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Update from Poly

Many of you saw Poly in the news this weekend concerning a video that was made three years ago by then-middle schoolers in blackface. The video was hateful and offensive and the students who made it are no longer at Poly. Many people were deeply hurt by the video, by our response to it, and by the ensuing media coverage. They, like so many of you, care deeply about Poly.

We want you to hear what is happening directly from us. As soon as the administration learned of the video, we began reaching out to students and families. At the end of the week, I wrote to current parents about our assembly, the concerns raised by Umoja student leaders in their letter to the Administration, and the Upper School student sit-in that was an extraordinarily powerful and empowering moment.

As Head of School, I am committed to taking substantive action and maintaining an open dialogue to make Poly a safe, inclusive, and welcoming environment where every one of our students can thrive. I acknowledged our students’ pain and that I should have acted more swiftly to prevent harm to our community. I apologized for letting them down. I extend my apologies to you.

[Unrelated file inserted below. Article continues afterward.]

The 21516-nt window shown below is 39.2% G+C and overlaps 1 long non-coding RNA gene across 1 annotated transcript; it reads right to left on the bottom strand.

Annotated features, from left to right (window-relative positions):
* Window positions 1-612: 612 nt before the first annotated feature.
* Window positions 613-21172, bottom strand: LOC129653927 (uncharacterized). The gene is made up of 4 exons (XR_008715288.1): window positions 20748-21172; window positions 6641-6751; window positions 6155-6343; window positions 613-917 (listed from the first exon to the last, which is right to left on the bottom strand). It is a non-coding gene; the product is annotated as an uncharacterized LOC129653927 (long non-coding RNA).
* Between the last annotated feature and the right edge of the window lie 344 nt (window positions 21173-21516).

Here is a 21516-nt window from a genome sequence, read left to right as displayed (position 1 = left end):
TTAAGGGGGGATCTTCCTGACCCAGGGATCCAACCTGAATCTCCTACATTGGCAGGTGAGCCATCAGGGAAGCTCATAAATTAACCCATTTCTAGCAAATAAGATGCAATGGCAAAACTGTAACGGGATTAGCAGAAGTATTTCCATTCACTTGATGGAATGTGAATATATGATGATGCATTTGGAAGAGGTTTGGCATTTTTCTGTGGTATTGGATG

We are now focused on our path forward. We recognize that our efforts to identify and fight bias and discrimination must better reflect the needs of our community as we chart a path to becoming more inclusive and equitable.

When we returned to school on Tuesday, I spent much of the day in meetings and conversation with our Middle and Upper School faculty and students. Lower School classrooms held discussions as well. With guidance from our Director of Diversity, Equity, and Social Justice, the Middle and Upper School faculty used advisories and classes to engage students in discussions about their feelings, racial identity, and race relations at Poly.

I wrote to all parents describing these efforts. I would like to take this opportunity to do the same for you, our alumni.

I have been meeting with parents, including with leaders of the Parents’ Association and parents from HUGS (Poly’s historically underrepresented groups, who identify as Black and Latinx) in small groups and individually. They have shared their perspectives and their advice helped guide my conversation with students.

When I spoke with our Middle School students, I told them that the video depicted racist images that were hurtful. I explained blackface. I described how our Upper School students had protested civilly and respectfully to inspire change. Through this example, I asked them to use the power of their own voices to stand up for what is right and to call out what is wrong. I asked them to say something if they see something that makes them feel uncomfortable or is wrong.

In the afternoon, our Upper School assembled in the Chapel. The eighth graders asked to join our meeting and filled the balcony.